Germany May Want PIIGS Gold as Security for ‘Bailouts’ – Merkel’s Officials in Damage Limitation Mode

Submitted by Tyler Durden
08/24/2011 08:21 -0400
From GoldCore
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Germany May Want PIIGS Gold as Security for ‘Bailouts’ – Merkel’s Officials in Damage Limitation Mode

All major currencies are lower against gold today with the Japanese downgrade and concerns about global growth taking their toll on Asian stock markets. While European indices have eked out gains, some selling of peripheral European debt has been seen again and yields on German bunds have risen.



Cross Currency Table

Gold is trading at USD 1,844.80, EUR 1,276.10, GBP 1,117.90, CHF 1,456.50 and JPY 141,225 per ounce.

Gold’s London AM fix this morning was USD 1,850.00, EUR 1,279.30, and GBP 1,119.58 per ounce (from yesterday’s USD 1,886.50, EUR 1,301.75, GBP 1,138.64 per ounce).

The long expected correction in gold began yesterday and gold fell 1.6% in dollar terms. Traders taking profits after the recent price surge led to the falls yesterday.

In trading terms, gold’s recent price appreciation of nearly 17% in one month had been excessive - although completely understandable given the scale of the crisis facing the global financial and economic system.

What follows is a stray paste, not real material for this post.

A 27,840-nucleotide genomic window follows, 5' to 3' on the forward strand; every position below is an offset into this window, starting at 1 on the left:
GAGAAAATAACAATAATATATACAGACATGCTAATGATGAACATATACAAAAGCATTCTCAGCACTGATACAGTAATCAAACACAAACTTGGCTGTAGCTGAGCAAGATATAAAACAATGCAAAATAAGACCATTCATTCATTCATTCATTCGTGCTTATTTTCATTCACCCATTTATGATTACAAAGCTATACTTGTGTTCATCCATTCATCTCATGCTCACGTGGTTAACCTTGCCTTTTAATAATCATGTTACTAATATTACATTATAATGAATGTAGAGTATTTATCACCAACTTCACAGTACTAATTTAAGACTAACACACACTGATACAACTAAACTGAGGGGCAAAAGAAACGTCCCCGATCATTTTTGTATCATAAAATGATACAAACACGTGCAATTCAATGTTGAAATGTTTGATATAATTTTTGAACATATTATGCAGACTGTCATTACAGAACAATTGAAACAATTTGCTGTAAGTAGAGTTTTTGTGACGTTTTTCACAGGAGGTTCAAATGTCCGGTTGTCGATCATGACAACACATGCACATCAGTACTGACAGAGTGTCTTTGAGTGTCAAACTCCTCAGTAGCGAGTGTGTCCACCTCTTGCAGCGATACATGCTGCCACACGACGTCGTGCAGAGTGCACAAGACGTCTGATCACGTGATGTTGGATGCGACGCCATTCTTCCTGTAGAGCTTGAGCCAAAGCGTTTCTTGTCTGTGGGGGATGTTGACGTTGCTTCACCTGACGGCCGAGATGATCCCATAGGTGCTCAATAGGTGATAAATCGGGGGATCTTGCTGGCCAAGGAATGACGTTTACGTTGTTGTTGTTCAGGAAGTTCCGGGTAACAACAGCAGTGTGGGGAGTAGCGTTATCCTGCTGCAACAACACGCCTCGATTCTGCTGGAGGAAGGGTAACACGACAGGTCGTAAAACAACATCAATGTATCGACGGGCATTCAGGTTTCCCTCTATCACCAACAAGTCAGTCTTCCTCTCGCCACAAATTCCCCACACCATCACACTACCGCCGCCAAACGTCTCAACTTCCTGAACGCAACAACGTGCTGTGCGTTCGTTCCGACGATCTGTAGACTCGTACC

Another very significant development for the gold market took place yesterday when an influential member of Germany’s ruling coalition, Ursula von der Leyen, said that Germany should follow Finland’s lead on Greece and seek collateral for loans from bailout countries and the collateral should preferably be gold.

Ursula von der Leyen is a senior German minister; deputy chairwoman of the Christian Democrats (CDU) and is a potential rival to Angela Merkel. It is unlikely that she would have made a solo run on this if she had not had a prior discussion with Merkel or at the very least with her government colleagues and lawmakers.

Government officials and anonymous government sources were quick to distance the chancellor and her government from Ms von der Leyen’s demands but Merkel herself did not comment and did not reject the call.

CDU finance spokesman Michael Meister said the call for periphery nations to give their gold reserves as loan collateral was a distraction. “The most important thing is that central banks retain independent control of their own gold reserves,